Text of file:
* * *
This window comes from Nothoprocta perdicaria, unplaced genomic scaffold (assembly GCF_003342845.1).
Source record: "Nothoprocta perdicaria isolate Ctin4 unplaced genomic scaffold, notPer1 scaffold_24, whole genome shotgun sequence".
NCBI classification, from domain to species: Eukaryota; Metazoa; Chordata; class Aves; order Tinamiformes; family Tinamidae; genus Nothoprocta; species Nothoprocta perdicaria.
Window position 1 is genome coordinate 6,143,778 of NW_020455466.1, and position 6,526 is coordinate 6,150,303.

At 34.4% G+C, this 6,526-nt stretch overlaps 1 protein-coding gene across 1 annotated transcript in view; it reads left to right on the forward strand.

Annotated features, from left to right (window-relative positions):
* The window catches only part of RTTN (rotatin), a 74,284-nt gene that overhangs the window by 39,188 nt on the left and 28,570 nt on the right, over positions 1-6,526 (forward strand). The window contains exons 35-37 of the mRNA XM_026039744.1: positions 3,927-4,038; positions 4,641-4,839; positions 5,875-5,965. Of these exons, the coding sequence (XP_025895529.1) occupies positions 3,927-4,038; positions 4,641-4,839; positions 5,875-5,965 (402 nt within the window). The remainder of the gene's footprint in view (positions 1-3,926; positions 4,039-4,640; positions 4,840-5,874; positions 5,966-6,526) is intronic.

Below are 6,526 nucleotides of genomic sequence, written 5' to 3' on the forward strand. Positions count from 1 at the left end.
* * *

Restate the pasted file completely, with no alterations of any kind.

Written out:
This window comes from Nothoprocta perdicaria, unplaced genomic scaffold (assembly GCF_003342845.1).
Source record: "Nothoprocta perdicaria isolate Ctin4 unplaced genomic scaffold, notPer1 scaffold_24, whole genome shotgun sequence".
NCBI classification, from domain to species: Eukaryota; Metazoa; Chordata; class Aves; order Tinamiformes; family Tinamidae; genus Nothoprocta; species Nothoprocta perdicaria.
Window position 1 is genome coordinate 6,143,778 of NW_020455466.1, and position 6,526 is coordinate 6,150,303.

At 34.4% G+C, this 6,526-nt stretch overlaps 1 protein-coding gene across 1 annotated transcript in view; it reads left to right on the forward strand.

Annotated features, from left to right (window-relative positions):
* The window catches only part of RTTN (rotatin), a 74,284-nt gene that overhangs the window by 39,188 nt on the left and 28,570 nt on the right, over positions 1-6,526 (forward strand). The window contains exons 35-37 of the mRNA XM_026039744.1: positions 3,927-4,038; positions 4,641-4,839; positions 5,875-5,965. Of these exons, the coding sequence (XP_025895529.1) occupies positions 3,927-4,038; positions 4,641-4,839; positions 5,875-5,965 (402 nt within the window). The remainder of the gene's footprint in view (positions 1-3,926; positions 4,039-4,640; positions 4,840-5,874; positions 5,966-6,526) is intronic.

Below are 6,526 nucleotides of genomic sequence, written 5' to 3' on the forward strand. Positions count from 1 at the left end.